Lawsuits on Foods and Diets
The dangers of processed foods and diets
Why is that the business of food processing is not strictly regulated by law so as to prevent health problems generated by an inadequate diet? Unhealthy products encourage an unhealthy diet. They appeal to the consumer by their availability and invasive advertising. If food producers are controlled by health officials, then regulations must be too lax in as far as marketed foods are concerned.
It is well-known that hydrogenated oils and partially hydrogenated oils, for instance, are extremely unhealthy. Vast volumes of research papers, studies and informative material have been published. Yet a proportion of the population still falls into the trap of believing that margarine is a "healthier alternative to butter, full of vitamins". In fact, the trans-fatty acids it contains surpass the "healthy benefits" it offers. In this particular case, all foods containing hydrogentated oils should have a health hazard warning. Indeed, the law should prevent production of these foods. The health warning should resemble those on the cigarette packs, stating "This product contains trans-fatty acids that increase the risk of heart disease". In this way, people would be constantly reminded of the negative effects of such products on health.
Generally, when it comes to foods and dieting, people should be advised of the potential inconvenience that might occur due to some ingredients or the way food is prepared.
Take for instance the case of so many diets that are undocumented, not officially controlled or approved. They promise great things but are less explicit about the great problems they generate. The very popular Atkins, for instance, a real danger to health, is a case in point.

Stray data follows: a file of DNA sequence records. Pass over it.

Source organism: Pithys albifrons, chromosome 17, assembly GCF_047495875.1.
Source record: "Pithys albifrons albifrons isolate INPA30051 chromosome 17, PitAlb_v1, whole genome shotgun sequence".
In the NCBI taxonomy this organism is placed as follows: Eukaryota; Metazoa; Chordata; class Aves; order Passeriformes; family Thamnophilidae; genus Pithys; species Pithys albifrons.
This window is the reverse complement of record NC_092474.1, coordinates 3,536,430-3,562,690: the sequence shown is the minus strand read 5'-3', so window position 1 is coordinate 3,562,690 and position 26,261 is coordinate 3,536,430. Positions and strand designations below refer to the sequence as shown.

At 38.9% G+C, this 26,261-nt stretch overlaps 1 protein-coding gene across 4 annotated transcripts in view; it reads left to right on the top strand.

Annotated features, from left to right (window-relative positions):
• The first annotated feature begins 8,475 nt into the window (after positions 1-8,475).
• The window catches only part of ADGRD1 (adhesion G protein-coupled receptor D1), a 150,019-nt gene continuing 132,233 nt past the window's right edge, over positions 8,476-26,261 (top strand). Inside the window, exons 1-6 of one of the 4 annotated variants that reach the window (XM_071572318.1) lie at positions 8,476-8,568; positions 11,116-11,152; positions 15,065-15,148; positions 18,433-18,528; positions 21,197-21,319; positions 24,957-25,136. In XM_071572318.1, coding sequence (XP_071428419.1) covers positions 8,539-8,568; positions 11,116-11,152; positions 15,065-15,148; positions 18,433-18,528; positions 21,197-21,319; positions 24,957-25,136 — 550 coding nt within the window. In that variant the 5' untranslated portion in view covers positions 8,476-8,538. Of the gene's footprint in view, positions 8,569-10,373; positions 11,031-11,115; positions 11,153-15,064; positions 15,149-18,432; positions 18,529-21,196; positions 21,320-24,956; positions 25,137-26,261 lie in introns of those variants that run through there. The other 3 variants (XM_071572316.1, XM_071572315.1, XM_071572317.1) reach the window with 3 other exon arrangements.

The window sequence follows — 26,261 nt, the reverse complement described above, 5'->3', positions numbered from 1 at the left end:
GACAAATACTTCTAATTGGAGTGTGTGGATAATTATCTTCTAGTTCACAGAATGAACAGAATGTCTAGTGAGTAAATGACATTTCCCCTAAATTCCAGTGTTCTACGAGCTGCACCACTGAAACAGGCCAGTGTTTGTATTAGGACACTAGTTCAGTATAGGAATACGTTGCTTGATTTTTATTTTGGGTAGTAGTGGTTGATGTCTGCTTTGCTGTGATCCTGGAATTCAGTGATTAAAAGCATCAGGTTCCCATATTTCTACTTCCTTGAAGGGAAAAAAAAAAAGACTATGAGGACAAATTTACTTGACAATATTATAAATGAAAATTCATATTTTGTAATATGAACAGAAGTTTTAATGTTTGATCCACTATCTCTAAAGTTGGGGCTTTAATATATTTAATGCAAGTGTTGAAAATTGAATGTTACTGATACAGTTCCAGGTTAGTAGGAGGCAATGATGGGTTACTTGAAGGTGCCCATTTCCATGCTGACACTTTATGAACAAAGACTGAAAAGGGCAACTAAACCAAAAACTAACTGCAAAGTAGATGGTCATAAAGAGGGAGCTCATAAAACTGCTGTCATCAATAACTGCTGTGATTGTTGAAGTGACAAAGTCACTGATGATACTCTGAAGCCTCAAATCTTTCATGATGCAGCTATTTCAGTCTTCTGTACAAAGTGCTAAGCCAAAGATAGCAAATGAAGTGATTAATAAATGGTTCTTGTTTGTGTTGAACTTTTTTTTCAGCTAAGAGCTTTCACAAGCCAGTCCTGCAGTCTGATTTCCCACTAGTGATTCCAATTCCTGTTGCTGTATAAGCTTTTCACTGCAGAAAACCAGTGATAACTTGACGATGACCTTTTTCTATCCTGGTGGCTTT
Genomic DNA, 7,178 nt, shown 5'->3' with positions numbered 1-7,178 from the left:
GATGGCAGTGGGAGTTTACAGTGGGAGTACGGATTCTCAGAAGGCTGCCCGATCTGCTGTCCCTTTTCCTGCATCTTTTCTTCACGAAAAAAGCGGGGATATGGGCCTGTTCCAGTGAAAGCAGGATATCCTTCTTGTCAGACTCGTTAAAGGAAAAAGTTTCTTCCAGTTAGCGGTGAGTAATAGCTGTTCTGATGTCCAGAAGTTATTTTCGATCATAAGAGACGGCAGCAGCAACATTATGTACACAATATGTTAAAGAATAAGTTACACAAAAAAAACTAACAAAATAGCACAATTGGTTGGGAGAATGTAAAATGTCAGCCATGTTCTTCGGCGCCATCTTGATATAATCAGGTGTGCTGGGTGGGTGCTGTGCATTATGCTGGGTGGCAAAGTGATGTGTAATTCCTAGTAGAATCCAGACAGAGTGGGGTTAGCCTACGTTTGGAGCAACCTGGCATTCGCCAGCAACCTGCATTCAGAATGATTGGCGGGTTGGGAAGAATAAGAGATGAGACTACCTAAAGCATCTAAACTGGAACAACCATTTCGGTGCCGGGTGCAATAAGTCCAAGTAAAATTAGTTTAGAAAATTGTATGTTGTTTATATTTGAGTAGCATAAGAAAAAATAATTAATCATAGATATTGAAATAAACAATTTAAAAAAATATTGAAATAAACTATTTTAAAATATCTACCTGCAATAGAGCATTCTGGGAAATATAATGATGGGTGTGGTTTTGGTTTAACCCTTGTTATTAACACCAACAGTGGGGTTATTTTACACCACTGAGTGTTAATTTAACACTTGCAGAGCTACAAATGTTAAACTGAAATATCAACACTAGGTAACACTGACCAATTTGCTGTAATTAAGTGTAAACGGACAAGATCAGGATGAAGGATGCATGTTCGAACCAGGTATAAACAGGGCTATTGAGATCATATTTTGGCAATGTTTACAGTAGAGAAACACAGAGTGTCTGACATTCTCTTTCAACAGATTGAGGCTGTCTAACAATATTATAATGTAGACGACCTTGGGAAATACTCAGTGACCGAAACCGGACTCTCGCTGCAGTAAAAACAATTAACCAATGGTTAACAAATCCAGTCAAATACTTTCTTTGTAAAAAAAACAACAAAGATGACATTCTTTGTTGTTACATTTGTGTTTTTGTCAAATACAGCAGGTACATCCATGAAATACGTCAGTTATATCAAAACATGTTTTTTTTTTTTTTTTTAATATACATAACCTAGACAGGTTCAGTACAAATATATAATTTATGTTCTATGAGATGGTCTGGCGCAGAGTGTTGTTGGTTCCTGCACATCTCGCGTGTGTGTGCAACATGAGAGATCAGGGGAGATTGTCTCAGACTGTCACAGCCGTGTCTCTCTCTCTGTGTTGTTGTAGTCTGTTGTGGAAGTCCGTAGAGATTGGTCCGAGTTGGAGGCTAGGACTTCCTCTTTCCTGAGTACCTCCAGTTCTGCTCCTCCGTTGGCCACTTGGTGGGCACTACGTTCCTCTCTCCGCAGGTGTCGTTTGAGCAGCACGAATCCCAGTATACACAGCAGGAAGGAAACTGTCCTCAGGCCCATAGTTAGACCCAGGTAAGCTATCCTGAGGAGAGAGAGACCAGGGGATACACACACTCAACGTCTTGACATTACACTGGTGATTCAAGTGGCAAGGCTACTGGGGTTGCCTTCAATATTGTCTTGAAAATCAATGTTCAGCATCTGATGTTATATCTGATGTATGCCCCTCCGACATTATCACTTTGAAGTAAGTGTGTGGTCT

Why are these anti-health practices not forbidden? The answer is glaringly obvious. Commercial and industrial interests have overtaken interest in people's health.
Attorney Stephen Joseph sued Kraft Foods Inc in 2003. Joseph based his accusations on a provision of the civil code of California which states that manufacturers are liable for products if the consumer is not advised of the products' lack of safety. He rightfully claimed that the public was not aware of the high content of trans-fats in Oreos. He declared that he sued out of concern for public health. No money was requested in the lawsuit, which he finally withdrew, explaining that the publicity on this case had made people aware of the health risks of the product. If the lawsuit was intended as bad publicity for Oreos, the goal was not attained. Kraft Foods Inc will continue to produce Oreos in a trans-fat free version.
Another famous case of litigation is the 2002 suit against McDonald's. The lawsuit was filed by the lawyer Samuel Hirsch on behalf of some obese children. The lawyer sustained that the fast food producer misled consumers into believing that the products were healthy and safe. He claimed that eating McDonald's products made children develop health problems such as diabetes, high blood pressure and obesity. The court dismissed the suit on the grounds that no one is forced to eat at McDonald's and that the law cannot moderate individuals' excesses.
In a recent "diet trial" in Florida, 53-year-old Jody Gorran filed a suit against Atkins Nutritionals on May 26, 2004. The plaintiff claimed that after going on Atkins diet his cholesterol level increased so much that he needed angioplasty in order to unblock an artery. In addition to financial damages, he also requests that the company warns the public of the potential dangers of a diet favoring meat, cheese and other high-fat proteins by labeling their products. The outcome is not known at the time of writing.
Even if some of these lawsuits were begun for financial gain rather than humanitarian causes, they have a positive result. The publicity around such cases makes people ask questions, gives them the idea of doubt, the "assumption of guilt".